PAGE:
Only people that MAKE something that didn't exist before they touched it "create" wealth. And if the only people that buy a product live here, where does the money come from? It gets sucked out of the rest of the economy. Unless I can sell to OTHER markets and bring fresh money in, it's just a downward spiral.

Just look at the trade imbalance between us and China. They make stuff and sell stuff and we buy stuff but don't make stuff. Who's doing better?

Thank You jpete,, i unterstand what you are saying but wouldnt it be best to take one step at a time? Everyone try to buy American as much as possible to get more people back to work,, We have to get job's back here and get people working first , then you can attack the other issue's one by one. This did not happen overnight and you cant fix it overnight, We have to take this in steps, i think the first step is to try and get the jobs back in the USA,,,, then go from there!!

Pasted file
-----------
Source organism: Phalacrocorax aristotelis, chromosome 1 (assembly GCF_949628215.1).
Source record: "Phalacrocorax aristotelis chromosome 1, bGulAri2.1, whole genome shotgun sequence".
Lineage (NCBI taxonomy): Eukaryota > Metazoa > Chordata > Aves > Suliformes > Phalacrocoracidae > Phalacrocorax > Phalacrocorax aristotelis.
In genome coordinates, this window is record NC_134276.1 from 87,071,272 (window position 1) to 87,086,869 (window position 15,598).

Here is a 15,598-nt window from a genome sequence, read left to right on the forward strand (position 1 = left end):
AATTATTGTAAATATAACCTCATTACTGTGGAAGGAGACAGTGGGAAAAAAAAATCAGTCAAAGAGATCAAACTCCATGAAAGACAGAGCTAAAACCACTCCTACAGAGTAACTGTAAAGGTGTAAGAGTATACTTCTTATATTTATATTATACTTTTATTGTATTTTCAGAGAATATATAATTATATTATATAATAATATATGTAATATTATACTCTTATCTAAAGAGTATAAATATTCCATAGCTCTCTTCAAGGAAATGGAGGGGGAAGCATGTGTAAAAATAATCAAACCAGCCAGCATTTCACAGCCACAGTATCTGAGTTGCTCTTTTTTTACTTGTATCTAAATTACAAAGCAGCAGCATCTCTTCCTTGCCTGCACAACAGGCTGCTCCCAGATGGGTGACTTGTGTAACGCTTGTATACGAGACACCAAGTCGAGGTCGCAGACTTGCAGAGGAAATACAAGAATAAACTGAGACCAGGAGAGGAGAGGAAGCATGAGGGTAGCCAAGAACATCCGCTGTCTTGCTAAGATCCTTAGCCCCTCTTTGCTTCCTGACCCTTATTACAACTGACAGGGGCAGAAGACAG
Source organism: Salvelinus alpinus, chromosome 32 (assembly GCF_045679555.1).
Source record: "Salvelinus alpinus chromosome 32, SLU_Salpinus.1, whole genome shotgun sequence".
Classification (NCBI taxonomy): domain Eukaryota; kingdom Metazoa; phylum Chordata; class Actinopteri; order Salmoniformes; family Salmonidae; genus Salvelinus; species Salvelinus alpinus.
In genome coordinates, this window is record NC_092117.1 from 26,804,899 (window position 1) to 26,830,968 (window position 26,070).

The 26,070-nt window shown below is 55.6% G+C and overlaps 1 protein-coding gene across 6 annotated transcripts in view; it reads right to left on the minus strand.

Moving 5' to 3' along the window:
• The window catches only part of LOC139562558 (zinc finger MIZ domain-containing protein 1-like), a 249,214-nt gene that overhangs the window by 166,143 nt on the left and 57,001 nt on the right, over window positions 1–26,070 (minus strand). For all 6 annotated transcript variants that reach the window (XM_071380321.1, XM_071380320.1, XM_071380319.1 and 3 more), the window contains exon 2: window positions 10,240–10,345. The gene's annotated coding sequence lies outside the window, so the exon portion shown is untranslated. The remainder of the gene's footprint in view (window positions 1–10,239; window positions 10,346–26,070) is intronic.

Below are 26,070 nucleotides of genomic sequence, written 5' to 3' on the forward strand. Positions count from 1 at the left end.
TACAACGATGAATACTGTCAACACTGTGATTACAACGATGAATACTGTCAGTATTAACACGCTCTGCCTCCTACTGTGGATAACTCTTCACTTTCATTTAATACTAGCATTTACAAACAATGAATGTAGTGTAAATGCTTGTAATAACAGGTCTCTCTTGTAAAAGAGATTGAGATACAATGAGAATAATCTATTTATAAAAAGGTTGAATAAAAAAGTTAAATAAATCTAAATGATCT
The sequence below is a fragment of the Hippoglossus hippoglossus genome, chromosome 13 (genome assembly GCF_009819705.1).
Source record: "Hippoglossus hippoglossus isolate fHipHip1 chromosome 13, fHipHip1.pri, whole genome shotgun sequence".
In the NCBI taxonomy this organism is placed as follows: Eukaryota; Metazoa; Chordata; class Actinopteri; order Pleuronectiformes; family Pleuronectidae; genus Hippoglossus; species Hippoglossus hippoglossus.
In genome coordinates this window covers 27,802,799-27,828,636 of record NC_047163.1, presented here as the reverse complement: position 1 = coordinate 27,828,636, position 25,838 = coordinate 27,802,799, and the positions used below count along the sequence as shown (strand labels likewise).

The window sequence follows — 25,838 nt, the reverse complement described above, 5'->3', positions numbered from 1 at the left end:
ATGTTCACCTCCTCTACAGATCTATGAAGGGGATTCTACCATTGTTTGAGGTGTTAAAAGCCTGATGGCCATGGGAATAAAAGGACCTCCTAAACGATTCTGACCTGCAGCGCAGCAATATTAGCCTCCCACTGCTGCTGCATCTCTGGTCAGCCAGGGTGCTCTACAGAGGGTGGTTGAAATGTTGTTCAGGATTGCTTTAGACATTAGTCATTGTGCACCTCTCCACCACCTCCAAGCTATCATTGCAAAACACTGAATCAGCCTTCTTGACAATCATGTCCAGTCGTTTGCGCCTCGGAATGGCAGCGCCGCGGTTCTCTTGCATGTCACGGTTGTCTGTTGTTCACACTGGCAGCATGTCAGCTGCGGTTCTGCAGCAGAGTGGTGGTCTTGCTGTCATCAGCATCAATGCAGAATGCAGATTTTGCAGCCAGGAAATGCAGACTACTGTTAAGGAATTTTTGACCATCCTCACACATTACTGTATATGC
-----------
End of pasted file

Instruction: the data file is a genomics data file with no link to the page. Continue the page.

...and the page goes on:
theo
 
Stove/Furnace Make: LL
Stove/Furnace Model: Hyfire 2

Re: Made in the USA

PostBy: samhill On: Fri Nov 11, 2011 8:43 am

You got that right theo, one step at a time. Take care of the home field first, every dollar spent on improvements here is money that stays here & hopefully gets reinvested here, if product demand creates jobs then that's money that tax is paid on & is spent right here creating more jobs. That's where the economy is created, give the middle class jobs & money & they create more jobs & money, if the 1% wants to ride that wave they are more than welcome, just keep it here for a change.
samhill